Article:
Japanese Subword-level word embeddings
Languages with logographic writing systems present a difficulty for traditional character-level models. Leveraging the subcharacter information was recently shown to be beneficial for a number of intrinsic and extrinsic tasks in Chinese   . We examine whether the same strategies could be applied for Japanese.
In scope of this work, we also developed a new analogy dataset (jBATS) for Japanese, and contributed new versions of its only similarity dataset (jSIM). Our implementation is available in the Vecto library.
The bushu information was injected by pre-processing the training corpora, as shown in Figure 1. Each complex character was prepended a list of its components, according to KanjiGlyph database
The overall architecture of Japanese embedding models are shown in Figure 1.
- The original SG (Skip-Gram)  model (Figure 1-a) uses only word-level information.
- SG+kanji model (Figure 1-b) is a special case of FastText , where the minimal n-gram size and maximum n-gram size are both set to $1$. This enables us to take individual kanji into account.
- SG+kanji+bushu (Figure 1-c) model sums the vector of the target word, its constituent characters, and their constituent bushu to incorporate the bushu information. For example, the vector of the word 仲間, the vectors of characters 仲 and 間, and the vectors of bushu 亻, 中, 門, 日 are summed to predict the contextual words.
Results: subcharacter information does help to construct OOV representations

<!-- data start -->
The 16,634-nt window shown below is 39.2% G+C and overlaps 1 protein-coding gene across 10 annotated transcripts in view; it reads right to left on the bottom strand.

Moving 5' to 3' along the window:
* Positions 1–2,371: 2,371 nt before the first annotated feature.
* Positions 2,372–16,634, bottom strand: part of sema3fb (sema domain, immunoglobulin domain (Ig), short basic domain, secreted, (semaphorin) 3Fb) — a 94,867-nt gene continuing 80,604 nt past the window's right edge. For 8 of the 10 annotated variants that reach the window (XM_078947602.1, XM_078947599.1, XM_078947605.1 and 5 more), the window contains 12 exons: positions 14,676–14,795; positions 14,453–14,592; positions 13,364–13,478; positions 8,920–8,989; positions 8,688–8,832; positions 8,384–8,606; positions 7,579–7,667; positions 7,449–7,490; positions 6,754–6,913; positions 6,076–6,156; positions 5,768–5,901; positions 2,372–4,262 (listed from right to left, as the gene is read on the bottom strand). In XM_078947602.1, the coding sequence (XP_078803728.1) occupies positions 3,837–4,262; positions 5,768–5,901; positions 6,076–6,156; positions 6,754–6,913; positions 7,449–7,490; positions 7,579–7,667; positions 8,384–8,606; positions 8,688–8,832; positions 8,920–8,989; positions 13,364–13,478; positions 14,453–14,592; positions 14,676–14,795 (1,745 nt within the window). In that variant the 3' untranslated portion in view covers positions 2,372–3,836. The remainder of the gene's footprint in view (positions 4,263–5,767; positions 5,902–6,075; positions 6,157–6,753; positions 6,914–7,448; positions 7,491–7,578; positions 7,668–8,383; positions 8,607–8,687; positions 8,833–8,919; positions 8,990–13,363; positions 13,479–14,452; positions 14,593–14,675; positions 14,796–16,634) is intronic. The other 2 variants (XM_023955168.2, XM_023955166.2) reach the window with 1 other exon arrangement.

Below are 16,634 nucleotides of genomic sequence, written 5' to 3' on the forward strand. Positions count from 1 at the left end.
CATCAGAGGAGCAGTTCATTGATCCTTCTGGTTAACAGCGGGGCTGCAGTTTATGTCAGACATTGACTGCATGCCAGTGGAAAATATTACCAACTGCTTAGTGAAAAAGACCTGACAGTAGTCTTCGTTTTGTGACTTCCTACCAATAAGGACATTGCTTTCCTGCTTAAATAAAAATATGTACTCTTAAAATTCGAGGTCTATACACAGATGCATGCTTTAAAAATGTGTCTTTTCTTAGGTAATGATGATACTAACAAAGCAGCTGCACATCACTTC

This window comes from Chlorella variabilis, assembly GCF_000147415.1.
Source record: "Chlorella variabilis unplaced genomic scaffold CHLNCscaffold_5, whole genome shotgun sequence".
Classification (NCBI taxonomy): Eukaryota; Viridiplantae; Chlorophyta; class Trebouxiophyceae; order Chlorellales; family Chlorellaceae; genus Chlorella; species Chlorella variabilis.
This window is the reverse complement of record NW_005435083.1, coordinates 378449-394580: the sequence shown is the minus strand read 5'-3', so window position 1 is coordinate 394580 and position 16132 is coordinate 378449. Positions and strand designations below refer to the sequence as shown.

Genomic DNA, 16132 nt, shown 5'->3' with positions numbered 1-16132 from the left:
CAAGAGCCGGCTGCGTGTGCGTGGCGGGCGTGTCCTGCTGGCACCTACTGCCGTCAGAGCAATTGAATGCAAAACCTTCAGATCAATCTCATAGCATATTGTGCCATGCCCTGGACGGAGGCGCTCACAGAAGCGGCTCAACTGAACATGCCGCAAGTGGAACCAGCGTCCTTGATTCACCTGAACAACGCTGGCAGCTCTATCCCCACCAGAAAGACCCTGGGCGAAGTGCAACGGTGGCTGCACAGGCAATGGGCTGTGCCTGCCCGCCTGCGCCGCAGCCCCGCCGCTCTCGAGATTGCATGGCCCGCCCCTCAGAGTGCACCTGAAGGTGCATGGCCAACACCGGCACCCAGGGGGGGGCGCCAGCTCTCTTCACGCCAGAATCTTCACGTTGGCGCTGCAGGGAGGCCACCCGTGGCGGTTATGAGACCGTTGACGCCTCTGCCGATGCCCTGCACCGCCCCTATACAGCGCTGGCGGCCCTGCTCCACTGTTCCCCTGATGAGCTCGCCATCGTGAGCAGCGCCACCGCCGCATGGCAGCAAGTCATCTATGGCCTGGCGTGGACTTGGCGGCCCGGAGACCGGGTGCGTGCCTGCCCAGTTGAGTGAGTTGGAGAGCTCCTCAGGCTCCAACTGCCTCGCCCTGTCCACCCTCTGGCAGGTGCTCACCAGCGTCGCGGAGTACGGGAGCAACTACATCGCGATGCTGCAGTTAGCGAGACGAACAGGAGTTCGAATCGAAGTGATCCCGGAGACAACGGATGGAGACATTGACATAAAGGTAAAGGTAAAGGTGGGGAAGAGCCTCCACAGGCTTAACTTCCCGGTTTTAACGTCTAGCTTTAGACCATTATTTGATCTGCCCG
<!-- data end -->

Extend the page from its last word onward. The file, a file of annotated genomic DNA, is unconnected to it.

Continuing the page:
Table 1 shows the results on word similarity task (jSIM). Models are trained on the full Mainichi corpus , a half Mainichi corpus, and Wikipedia. The strongest effect for inclusion of bushu is observed in the OOV condition: in all datasets the Spearman's correlations are higher for SG+kanji+bushu than for other SG models, which suggests that this information is indeed meaningful and helpful. The gains are also the most consistent for the adjective category, which has the highest percentage of single-kanji words. Multiple-kanji words may contain kanjis that are irrelevant to the meaning of the whole word, and that could be expected to increase the noise for bushu-aware models.
Results: subcharacter information is helpful for morphological task
Table 2 shows the results on 4 categories of word analogy task (jBATS). The morphology categories behave similarly to adjectives in the similarity task: the SG+kanji beats the original SG by a large margin on inflectional and derivational morphology categories, and bushu improve accuracy even further. However, like with the similarity task, note that these are the categories in which the task is to identify a single kanji with a clear semantic role in the compound. In semantic categories, vanilla SG has a clear advantage.
At the same time, in both experiments, the FastText model performs comparably or better with the subcharacter models, which suggests the need for re-evaluation of the previous results for Chinese that did not explicitly compare with FastText.
We implement all the subword-level models using Chainer deep learning framework.
Sample script for training Japanese word-level word embeddings (SG):
python3 -m vecto.embeddings.train_word2vec --path_corpus $path_corpus --path_out $path_out --subword none --language jap
Sample script for training Japanese subword-level word embeddings (SG+kanji):
python3 -m vecto.embeddings.train_word2vec --path_corpus $path_corpus --path_out $path_out --subword sum --language jap
Sample script for training Japanese subword-level word embeddings (SG+kanji+bushu):
python3 -m vecto.embeddings.train_word2vec --path_corpus $path_corpus --path_out $path_out --subword sum --language jap --path_word2chars path_word2chars
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